The MPG site began before users expected rigorous data standards, and was then abandoned for several years. Much of the old mapping data is suspect. We are working on updating data and had hoped to use iNat observations.

Darwin Core, as used by GBIF and SCAN/Symbiota, doesn’t provide enough information. iNat Collection Project lacks the ability to filter by taxonomic rank, geoprivacy, etc., and one must still use the outdated Export Observations page. The observation API limits the number of calls to 500/x period of time and “throttles” if too many calls are made; it also includes every single field, wanted or not.

So far I can’t find a method to export the data MPG needs. Given the number of records, perhaps I need to work directly with iNat admin to obtain the desired results.

Export Observations as it’s now configured is simply not useful to MPG:

Create a Query “You can also cut and paste an observations URL from another part of the site. You must specify a taxon, place, user, project, or search query.”

No, one cannot, but I’d certainly like to . Using this search returns 553,000 (and counting) observations:,6712&quality_grade=research&taxon_id=47157&without_taxon_id=47224. Translated: All US and Canada research grade records at species rank with open geoprivacy, and excluding Butterflies from Lepidoptera. Put that query into the Create a Query gray-bordered search box and it returns 0 or random numbers up to every record on iNat.

*New-Updated_at : Required. After an initial gargantuan download, for future downloads I’d need the ability to select records where updated_at (not created_on) was greater than the last updated_at in the previous download. There doesn’t seem to be a reason why one would have to download and re-manipulate an entire data set every x period of time.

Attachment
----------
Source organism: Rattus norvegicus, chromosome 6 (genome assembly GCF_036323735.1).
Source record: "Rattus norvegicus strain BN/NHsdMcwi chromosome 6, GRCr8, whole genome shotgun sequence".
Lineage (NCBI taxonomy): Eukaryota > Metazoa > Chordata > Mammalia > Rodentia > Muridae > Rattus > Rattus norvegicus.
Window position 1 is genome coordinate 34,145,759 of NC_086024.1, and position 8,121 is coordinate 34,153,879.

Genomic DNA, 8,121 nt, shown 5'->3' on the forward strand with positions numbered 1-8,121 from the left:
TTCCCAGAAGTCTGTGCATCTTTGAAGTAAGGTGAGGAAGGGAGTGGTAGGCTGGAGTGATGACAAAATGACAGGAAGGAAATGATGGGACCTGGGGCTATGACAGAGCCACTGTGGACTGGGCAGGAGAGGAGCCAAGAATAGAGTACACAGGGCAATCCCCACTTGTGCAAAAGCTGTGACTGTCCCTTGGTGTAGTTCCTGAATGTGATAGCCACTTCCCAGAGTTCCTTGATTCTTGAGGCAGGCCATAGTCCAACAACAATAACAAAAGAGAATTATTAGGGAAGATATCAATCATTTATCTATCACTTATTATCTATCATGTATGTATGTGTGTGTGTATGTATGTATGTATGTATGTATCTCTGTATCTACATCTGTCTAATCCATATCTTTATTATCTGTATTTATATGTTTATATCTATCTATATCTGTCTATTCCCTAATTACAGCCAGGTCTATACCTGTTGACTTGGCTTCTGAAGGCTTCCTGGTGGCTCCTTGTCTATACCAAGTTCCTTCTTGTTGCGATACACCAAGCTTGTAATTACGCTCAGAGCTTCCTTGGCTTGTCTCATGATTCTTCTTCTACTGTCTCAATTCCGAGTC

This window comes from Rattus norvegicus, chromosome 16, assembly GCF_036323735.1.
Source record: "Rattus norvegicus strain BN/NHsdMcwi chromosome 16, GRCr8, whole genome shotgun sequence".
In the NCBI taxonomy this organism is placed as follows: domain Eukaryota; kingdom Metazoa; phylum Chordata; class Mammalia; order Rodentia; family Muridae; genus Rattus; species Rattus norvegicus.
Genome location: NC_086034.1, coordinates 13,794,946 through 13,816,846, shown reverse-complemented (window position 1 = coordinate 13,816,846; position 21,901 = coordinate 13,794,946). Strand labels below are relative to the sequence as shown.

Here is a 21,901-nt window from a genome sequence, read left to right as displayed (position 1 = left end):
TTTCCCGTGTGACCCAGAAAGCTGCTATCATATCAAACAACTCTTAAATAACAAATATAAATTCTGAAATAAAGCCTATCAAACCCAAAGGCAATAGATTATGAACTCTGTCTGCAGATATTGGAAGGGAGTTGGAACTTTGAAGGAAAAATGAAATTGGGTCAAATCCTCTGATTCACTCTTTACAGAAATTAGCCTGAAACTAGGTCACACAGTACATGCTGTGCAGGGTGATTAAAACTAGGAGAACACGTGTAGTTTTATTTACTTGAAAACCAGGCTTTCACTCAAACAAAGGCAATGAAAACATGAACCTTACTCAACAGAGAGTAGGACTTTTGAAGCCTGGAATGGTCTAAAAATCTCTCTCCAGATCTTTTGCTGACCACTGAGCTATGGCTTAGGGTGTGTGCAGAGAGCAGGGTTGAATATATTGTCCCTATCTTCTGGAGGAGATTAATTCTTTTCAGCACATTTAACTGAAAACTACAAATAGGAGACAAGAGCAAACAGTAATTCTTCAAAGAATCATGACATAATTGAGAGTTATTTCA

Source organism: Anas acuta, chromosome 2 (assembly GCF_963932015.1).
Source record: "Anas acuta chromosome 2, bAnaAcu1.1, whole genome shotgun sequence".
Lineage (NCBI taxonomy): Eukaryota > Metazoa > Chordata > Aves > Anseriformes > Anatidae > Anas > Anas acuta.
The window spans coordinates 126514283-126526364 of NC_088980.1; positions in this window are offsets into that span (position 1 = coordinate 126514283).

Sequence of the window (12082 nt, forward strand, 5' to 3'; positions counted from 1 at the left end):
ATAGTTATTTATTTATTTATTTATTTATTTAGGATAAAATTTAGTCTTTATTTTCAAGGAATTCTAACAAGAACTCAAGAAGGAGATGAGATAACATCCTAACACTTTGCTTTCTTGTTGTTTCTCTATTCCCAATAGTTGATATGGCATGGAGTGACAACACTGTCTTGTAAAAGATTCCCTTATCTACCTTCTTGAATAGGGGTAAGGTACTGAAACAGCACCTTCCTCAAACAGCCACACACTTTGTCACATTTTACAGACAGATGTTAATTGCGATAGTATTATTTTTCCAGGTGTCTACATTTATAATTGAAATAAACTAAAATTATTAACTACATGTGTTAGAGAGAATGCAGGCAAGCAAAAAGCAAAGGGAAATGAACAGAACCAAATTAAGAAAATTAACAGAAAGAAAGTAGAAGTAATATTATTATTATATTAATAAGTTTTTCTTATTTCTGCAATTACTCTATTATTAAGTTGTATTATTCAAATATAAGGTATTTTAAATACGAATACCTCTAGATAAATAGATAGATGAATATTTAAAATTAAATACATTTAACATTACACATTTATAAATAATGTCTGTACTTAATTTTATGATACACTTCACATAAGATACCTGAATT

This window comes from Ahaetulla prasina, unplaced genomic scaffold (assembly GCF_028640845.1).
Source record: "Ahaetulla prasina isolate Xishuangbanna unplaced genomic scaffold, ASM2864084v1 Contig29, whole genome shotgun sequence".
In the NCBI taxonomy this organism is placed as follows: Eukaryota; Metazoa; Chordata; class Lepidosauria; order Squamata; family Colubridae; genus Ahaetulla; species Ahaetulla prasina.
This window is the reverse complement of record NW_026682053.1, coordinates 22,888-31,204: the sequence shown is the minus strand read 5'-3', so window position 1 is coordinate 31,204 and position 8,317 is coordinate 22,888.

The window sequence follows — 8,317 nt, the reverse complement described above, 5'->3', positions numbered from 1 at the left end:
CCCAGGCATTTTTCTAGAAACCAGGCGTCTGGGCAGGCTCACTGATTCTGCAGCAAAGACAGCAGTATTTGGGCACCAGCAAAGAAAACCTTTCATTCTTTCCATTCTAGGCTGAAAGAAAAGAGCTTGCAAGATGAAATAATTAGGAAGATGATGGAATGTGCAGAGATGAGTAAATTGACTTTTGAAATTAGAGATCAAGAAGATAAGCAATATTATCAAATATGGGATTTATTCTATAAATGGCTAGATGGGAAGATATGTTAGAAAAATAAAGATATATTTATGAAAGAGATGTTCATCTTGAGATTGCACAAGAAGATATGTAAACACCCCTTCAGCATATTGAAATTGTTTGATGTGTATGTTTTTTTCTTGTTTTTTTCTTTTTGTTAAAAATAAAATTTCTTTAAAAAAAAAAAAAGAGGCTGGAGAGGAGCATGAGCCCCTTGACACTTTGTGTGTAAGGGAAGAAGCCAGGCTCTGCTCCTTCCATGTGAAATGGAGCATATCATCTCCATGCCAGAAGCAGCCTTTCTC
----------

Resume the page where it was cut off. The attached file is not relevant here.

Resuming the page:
*New-Annotations : Required. For insects there isn’t a problem with multiple choices. A single field with Life Stage entry: None, Adult, Larva, Pupa would suffice. Sex annotation is simply None, Male, Female

*New-Identifiers : Required, with user_login. Most of the avid moth-ers in North America know the experts or experienced enthusiasts. Although this suggestion breaks database normalization rules, I’d like no more than 5 identifiers listed as separate fields: IDer1, IDer2, IDer3… Most have only 1 or 2, but some of the trickier species may have up to 5.

Observation Fields/Tags: At present only one’s own fields and tags are available for selection even when extracting obs from a different single user. I have no idea what additional fields/tags are being used by the other 25,000+ moth users, but if there are other fields/tags than my own, I’d like to have the opportunity to see what they contain.

*New-Download Selected Fields by User Specified Order. Not required but may be a huge time saver for Excel users. Now a download presents fields in the order that iNat lists them on the Export Observation. In Excel one can’t map the fields to existing spreadsheet columns. However, most DBMSs do allow mapping fields. Depends on what program is being used for the downloaded data.

A question; perhaps it should have been the first @carrieseltzer: is the Export Observations page actually in the pipeline for an update/overhaul, or is this simply information-gathering for an undetermined future that may or may not ever be implemented?

@dkaposi Anything to add, David?

Monica Krancevic (krancmm)


Nothing new to add, but this is a nice summary of things that we would also find helpful. I don’t believe that the export functionality has changed much in the 4 years that I’ve been on iNat. Given the size of the site, and the addition of annotations, it would be great to adapt the export utility if there is a desire to see iNat-data used more widely.